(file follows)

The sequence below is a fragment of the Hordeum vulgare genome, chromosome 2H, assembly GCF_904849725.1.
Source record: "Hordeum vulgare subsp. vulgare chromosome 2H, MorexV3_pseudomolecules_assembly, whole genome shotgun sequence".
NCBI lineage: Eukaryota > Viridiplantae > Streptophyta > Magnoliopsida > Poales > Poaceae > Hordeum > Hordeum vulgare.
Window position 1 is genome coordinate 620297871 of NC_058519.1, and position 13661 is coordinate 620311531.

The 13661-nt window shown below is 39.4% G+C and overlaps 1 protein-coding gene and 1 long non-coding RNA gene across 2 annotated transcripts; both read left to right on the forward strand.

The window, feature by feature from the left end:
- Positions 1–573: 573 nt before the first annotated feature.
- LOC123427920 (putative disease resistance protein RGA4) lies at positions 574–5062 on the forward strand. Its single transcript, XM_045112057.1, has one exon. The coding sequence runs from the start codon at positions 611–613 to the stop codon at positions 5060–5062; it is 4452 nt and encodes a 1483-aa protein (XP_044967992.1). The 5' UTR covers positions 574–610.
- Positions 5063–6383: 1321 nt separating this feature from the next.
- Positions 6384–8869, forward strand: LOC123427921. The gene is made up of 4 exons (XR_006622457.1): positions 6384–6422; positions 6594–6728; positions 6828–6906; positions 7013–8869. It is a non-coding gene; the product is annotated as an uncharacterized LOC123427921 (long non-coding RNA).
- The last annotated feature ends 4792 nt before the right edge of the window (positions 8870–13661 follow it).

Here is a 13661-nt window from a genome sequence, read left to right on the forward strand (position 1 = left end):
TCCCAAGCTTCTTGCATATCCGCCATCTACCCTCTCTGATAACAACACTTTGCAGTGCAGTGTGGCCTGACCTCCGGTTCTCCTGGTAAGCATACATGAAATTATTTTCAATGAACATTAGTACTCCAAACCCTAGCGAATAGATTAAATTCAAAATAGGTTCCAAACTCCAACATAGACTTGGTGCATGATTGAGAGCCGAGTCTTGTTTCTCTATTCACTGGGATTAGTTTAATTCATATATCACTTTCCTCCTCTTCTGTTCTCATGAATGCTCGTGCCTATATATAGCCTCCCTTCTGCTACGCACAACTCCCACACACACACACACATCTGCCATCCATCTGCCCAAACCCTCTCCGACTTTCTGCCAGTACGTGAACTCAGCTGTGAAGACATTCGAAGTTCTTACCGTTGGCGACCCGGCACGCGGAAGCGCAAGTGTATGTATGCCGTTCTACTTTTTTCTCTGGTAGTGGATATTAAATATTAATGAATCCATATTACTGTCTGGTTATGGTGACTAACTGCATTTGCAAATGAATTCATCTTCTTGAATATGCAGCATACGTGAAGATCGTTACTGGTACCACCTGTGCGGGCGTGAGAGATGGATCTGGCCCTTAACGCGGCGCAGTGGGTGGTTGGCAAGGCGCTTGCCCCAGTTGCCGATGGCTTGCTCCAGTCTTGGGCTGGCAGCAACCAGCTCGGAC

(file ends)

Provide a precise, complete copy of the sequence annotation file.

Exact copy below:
The sequence below is a fragment of the Hordeum vulgare genome, chromosome 2H, assembly GCF_904849725.1.
Source record: "Hordeum vulgare subsp. vulgare chromosome 2H, MorexV3_pseudomolecules_assembly, whole genome shotgun sequence".
NCBI lineage: Eukaryota > Viridiplantae > Streptophyta > Magnoliopsida > Poales > Poaceae > Hordeum > Hordeum vulgare.
Window position 1 is genome coordinate 620297871 of NC_058519.1, and position 13661 is coordinate 620311531.

The 13661-nt window shown below is 39.4% G+C and overlaps 1 protein-coding gene and 1 long non-coding RNA gene across 2 annotated transcripts; both read left to right on the forward strand.

The window, feature by feature from the left end:
- Positions 1–573: 573 nt before the first annotated feature.
- LOC123427920 (putative disease resistance protein RGA4) lies at positions 574–5062 on the forward strand. Its single transcript, XM_045112057.1, has one exon. The coding sequence runs from the start codon at positions 611–613 to the stop codon at positions 5060–5062; it is 4452 nt and encodes a 1483-aa protein (XP_044967992.1). The 5' UTR covers positions 574–610.
- Positions 5063–6383: 1321 nt separating this feature from the next.
- Positions 6384–8869, forward strand: LOC123427921. The gene is made up of 4 exons (XR_006622457.1): positions 6384–6422; positions 6594–6728; positions 6828–6906; positions 7013–8869. It is a non-coding gene; the product is annotated as an uncharacterized LOC123427921 (long non-coding RNA).
- The last annotated feature ends 4792 nt before the right edge of the window (positions 8870–13661 follow it).

Here is a 13661-nt window from a genome sequence, read left to right on the forward strand (position 1 = left end):
TCCCAAGCTTCTTGCATATCCGCCATCTACCCTCTCTGATAACAACACTTTGCAGTGCAGTGTGGCCTGACCTCCGGTTCTCCTGGTAAGCATACATGAAATTATTTTCAATGAACATTAGTACTCCAAACCCTAGCGAATAGATTAAATTCAAAATAGGTTCCAAACTCCAACATAGACTTGGTGCATGATTGAGAGCCGAGTCTTGTTTCTCTATTCACTGGGATTAGTTTAATTCATATATCACTTTCCTCCTCTTCTGTTCTCATGAATGCTCGTGCCTATATATAGCCTCCCTTCTGCTACGCACAACTCCCACACACACACACACATCTGCCATCCATCTGCCCAAACCCTCTCCGACTTTCTGCCAGTACGTGAACTCAGCTGTGAAGACATTCGAAGTTCTTACCGTTGGCGACCCGGCACGCGGAAGCGCAAGTGTATGTATGCCGTTCTACTTTTTTCTCTGGTAGTGGATATTAAATATTAATGAATCCATATTACTGTCTGGTTATGGTGACTAACTGCATTTGCAAATGAATTCATCTTCTTGAATATGCAGCATACGTGAAGATCGTTACTGGTACCACCTGTGCGGGCGTGAGAGATGGATCTGGCCCTTAACGCGGCGCAGTGGGTGGTTGGCAAGGCGCTTGCCCCAGTTGCCGATGGCTTGCTCCAGTCTTGGGCTGGCAGCAACCAGCTCGGAC